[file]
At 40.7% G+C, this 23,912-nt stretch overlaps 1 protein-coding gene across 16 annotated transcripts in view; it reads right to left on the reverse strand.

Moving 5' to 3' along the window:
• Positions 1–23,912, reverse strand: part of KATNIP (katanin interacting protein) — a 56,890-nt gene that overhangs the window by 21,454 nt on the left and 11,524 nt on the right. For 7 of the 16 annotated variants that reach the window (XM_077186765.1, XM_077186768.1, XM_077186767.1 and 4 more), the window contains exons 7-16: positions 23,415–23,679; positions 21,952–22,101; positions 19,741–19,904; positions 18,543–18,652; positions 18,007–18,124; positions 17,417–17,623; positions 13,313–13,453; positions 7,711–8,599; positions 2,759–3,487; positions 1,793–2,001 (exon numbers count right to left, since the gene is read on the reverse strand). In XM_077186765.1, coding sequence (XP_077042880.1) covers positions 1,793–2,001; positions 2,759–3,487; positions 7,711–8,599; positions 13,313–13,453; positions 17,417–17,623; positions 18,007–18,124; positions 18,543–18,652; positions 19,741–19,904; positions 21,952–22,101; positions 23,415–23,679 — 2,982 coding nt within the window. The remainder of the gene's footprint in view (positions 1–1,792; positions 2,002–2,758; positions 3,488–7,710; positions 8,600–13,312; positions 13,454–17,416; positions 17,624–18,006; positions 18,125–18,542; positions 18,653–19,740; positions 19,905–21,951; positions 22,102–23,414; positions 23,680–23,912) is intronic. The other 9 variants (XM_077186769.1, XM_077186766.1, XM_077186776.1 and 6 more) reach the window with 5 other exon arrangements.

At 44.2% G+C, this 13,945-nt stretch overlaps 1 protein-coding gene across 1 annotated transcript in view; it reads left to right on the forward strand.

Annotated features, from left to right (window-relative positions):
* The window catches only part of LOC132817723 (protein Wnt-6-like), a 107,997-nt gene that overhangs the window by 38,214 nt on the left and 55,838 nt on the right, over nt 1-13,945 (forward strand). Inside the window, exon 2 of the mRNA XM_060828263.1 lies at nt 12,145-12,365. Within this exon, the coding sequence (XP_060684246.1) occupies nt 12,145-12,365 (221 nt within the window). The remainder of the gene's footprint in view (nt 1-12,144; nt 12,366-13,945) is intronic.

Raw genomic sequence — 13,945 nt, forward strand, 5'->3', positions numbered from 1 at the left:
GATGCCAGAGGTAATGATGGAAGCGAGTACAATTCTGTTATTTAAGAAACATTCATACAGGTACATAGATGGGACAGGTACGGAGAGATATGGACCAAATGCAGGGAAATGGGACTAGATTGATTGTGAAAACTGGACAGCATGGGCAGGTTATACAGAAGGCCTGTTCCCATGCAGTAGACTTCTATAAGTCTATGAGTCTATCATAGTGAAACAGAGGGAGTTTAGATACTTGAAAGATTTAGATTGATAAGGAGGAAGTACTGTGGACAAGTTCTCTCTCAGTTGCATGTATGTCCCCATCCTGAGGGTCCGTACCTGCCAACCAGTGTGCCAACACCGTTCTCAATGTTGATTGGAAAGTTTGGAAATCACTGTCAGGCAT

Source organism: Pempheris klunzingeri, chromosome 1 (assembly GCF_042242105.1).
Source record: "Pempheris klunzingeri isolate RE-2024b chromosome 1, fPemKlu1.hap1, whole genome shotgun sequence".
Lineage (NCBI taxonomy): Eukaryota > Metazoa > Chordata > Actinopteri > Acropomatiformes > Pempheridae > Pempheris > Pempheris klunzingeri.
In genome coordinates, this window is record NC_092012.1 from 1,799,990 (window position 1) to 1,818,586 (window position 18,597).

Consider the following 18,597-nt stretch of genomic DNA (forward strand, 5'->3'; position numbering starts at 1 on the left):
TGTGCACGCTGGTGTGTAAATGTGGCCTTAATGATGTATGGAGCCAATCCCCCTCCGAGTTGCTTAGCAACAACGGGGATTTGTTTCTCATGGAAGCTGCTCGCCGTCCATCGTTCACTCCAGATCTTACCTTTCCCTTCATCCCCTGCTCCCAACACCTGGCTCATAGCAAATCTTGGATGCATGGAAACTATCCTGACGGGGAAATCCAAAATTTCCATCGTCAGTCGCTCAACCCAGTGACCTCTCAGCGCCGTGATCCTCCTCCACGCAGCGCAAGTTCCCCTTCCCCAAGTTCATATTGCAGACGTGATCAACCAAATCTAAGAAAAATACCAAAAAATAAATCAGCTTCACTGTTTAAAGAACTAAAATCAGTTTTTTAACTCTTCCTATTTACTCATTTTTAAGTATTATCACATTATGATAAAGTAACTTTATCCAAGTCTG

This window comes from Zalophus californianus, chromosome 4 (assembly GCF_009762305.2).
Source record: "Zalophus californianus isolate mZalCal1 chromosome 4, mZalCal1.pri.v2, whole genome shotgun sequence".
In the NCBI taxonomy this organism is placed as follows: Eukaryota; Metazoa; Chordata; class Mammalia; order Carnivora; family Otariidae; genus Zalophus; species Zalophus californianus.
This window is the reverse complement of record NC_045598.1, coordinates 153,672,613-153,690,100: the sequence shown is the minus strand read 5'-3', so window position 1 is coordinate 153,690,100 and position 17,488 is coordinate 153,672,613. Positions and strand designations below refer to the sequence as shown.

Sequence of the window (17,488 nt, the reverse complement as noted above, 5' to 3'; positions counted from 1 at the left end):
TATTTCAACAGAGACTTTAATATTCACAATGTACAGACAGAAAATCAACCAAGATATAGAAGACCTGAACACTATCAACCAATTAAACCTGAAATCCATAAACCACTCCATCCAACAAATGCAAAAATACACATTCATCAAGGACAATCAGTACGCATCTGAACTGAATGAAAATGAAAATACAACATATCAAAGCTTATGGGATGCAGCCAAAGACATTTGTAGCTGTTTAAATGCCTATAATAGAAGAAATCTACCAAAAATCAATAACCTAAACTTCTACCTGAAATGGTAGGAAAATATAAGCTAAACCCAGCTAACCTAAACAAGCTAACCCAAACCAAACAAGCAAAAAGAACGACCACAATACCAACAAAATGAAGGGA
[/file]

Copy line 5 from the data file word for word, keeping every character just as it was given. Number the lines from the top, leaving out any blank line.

Annotated features, from left to right (window-relative positions):